JEFFERSON CITY, Mo. (AP) — The political future of Missouri Gov. Eric Greitens faces a big test when a special legislative committee issues an investigative report related to an extramarital affair the Republican engaged in before his election.
The report, along with the governor’s pending criminal trial on a felony indictment related to the affair, and an investigation by fellow Republican Attorney General Josh Hawley into the activities of a veterans charity founded by Greitens, have created challenges and uncertainty for the former Navy SEAL officer once considered presidential material. He went so far as to reserve the web address ericgreitensforpresident.com years ago.
Greitens’ spokesman Parker Briden in an email told The Associated Press that the governor’s administration has been “operating as normal.”
But Republican consultant John Hancock said the “constant retelling of the underlying facts of the affair has had a debilitating effect on the governor, as it would any elected official.”
It was just hours after his State of the State speech in January that Greitens released a statement admitting to the affair with his St. Louis hairdresser that began and ended in 2015. The statement came after the hairdresser’s ex-husband released to a St. Louis TV station audio that he secretly recorded of the woman discussing the affair with him.
St. Louis Circuit Attorney Kim Gardner launched an investigation over an allegation that Greitens tried to blackmail the woman into silence by threatening to release a photo he allegedly took of her without her consent while she was blindfolded and partially nude.
A grand jury in February indicted Greitens on one felony count of invasion of privacy for allegedly taking and transmitting the photo. The case goes to trial May 14.
Scott Simpson, an attorney for the woman, said this week that Greitens has told his client on multiple occasions that he photographed her without her consent and threatened to release the image if she told anyone about their relationship.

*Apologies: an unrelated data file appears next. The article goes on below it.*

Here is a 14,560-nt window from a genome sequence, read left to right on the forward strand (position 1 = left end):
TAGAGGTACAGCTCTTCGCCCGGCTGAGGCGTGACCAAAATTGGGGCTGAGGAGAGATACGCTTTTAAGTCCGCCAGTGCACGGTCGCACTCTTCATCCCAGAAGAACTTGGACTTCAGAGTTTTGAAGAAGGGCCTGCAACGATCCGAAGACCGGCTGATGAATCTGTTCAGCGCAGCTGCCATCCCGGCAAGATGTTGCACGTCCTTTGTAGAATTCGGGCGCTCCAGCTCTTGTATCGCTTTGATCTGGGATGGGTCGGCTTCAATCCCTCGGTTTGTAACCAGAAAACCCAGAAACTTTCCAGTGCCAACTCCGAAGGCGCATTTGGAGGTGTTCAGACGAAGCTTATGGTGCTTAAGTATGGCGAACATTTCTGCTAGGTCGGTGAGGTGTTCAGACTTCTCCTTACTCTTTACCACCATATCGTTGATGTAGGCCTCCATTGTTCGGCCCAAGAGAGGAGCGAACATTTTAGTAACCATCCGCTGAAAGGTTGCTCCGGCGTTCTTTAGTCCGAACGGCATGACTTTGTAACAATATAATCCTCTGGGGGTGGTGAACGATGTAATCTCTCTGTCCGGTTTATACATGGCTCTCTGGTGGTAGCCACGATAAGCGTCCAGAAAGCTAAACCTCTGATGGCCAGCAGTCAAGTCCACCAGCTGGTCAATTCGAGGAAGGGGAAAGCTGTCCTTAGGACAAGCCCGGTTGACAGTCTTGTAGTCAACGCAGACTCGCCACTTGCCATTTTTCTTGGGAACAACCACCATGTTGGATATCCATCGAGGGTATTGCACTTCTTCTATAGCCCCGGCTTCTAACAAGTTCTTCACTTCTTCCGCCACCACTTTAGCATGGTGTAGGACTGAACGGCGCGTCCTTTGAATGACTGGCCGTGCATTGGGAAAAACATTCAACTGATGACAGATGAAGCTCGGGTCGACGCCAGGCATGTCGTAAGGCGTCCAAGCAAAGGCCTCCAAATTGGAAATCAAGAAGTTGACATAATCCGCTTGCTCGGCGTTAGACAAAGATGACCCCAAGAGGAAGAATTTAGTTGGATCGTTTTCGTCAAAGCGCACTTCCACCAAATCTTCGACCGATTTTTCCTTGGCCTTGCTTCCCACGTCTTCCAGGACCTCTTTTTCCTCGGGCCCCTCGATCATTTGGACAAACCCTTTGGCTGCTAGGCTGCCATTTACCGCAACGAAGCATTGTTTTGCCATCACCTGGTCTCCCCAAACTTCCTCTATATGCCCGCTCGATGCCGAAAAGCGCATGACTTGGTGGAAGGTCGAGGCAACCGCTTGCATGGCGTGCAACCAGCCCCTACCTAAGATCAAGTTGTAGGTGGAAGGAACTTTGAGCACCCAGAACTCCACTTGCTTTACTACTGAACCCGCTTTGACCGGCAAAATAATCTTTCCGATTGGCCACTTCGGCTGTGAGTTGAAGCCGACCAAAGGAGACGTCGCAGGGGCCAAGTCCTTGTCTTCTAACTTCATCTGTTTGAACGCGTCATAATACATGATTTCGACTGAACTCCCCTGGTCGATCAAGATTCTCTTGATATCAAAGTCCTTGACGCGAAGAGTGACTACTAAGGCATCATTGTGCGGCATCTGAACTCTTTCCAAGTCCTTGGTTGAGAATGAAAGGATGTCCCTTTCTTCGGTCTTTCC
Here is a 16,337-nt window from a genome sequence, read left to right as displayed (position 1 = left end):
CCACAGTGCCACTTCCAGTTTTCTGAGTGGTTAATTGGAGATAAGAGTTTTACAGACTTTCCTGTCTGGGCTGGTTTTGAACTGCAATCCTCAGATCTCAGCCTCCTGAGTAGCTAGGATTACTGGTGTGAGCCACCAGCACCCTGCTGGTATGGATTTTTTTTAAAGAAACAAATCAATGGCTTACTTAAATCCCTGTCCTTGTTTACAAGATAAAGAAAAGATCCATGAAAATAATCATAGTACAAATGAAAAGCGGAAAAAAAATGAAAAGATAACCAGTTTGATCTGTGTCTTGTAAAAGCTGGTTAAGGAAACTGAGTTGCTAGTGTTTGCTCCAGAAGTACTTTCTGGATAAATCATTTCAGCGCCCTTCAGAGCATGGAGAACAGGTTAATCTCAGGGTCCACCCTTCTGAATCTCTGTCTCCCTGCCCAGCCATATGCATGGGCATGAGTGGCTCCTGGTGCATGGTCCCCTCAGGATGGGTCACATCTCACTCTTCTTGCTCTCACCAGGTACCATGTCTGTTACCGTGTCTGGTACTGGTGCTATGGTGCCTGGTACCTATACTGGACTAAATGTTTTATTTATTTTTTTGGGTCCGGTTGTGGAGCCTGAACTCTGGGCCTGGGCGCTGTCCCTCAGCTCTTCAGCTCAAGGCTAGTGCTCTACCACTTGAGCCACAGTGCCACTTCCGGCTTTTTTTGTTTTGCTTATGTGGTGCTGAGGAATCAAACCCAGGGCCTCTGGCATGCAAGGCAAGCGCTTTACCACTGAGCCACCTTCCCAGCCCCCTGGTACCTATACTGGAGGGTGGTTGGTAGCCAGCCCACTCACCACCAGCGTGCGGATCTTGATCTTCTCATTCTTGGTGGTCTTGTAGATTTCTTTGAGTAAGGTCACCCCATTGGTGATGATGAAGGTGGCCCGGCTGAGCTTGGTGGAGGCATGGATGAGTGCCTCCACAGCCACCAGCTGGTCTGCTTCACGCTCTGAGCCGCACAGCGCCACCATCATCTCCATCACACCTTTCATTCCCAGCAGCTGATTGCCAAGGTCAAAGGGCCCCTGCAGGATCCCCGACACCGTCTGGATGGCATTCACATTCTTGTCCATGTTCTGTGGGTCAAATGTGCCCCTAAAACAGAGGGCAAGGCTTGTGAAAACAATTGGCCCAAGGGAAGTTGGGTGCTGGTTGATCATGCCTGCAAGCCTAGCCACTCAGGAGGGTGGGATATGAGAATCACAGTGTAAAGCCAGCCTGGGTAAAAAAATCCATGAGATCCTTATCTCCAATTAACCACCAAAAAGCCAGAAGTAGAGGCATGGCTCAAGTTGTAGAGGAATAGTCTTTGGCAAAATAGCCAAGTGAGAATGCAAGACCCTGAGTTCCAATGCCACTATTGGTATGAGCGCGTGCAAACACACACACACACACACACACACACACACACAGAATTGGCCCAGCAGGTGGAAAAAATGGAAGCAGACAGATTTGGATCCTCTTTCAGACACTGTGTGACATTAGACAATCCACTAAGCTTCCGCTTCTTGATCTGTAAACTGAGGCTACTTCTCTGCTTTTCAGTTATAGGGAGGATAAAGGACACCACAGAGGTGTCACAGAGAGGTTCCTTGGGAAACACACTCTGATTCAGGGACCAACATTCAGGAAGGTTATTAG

Greitens’ supporters have called the criminal case a political witch hunt.
In March, a special House legislative committee launched its own investigation, a potential precursor to impeachment proceedings. The House said in a news release that the report will be released Wednesday. Greitens’ lawyers have repeatedly asked to delay the report, publicizing a series of critical letters and court documents to reporters as the expected release date approached in an effort to portray it as inaccurate and potentially damaging to the governor’s right to a fair trial.
Separately, Hawley is investigating The Mission Continues, the veterans charity founded by Greitens, as it relates to the state’s consumer protection and charitable registration and reporting laws.
With so much swirling around Greitens personally, Republican legislative leaders have issued assurances that they’ll continue with business as usual despite potential turmoil in the governor’s office.
“No matter how things go, we’ll have a very good steady leadership in both chambers,” Senate Majority Leader Mike Kehoe said last week.
While Briden said the governor continues to work with lawmakers to pass his agenda, Greitens has played a less antagonistic role in the Legislature this year.
During his first year in office, Greitens issued personal attacks against state senators who went against his will on policy, called the Legislature back for two special sessions, angered senators for his role in stacking numerous boards and commissions with his appointees and at one point compared lawmakers to third-graders.
Greitens’ swaggering public persona has changed since the scandal broke, University of Missouri-St. Louis political scientist Dave Robertson said.
“The aggressiveness has been tempered substantially and he’s gone from playing offense to playing defense,” Robertson said.
Still, Robertson said the already chilly relationship between Greitens and many of his Republican colleagues could haunt the governor.
“I would say that the obvious inability in the current climate, which is so highly polarized, to keep members of your party rallying behind you, particularly in the Legislature, is a very bad sign for someone who wants to govern effectively, create a record, and perhaps move on to another office,” he said.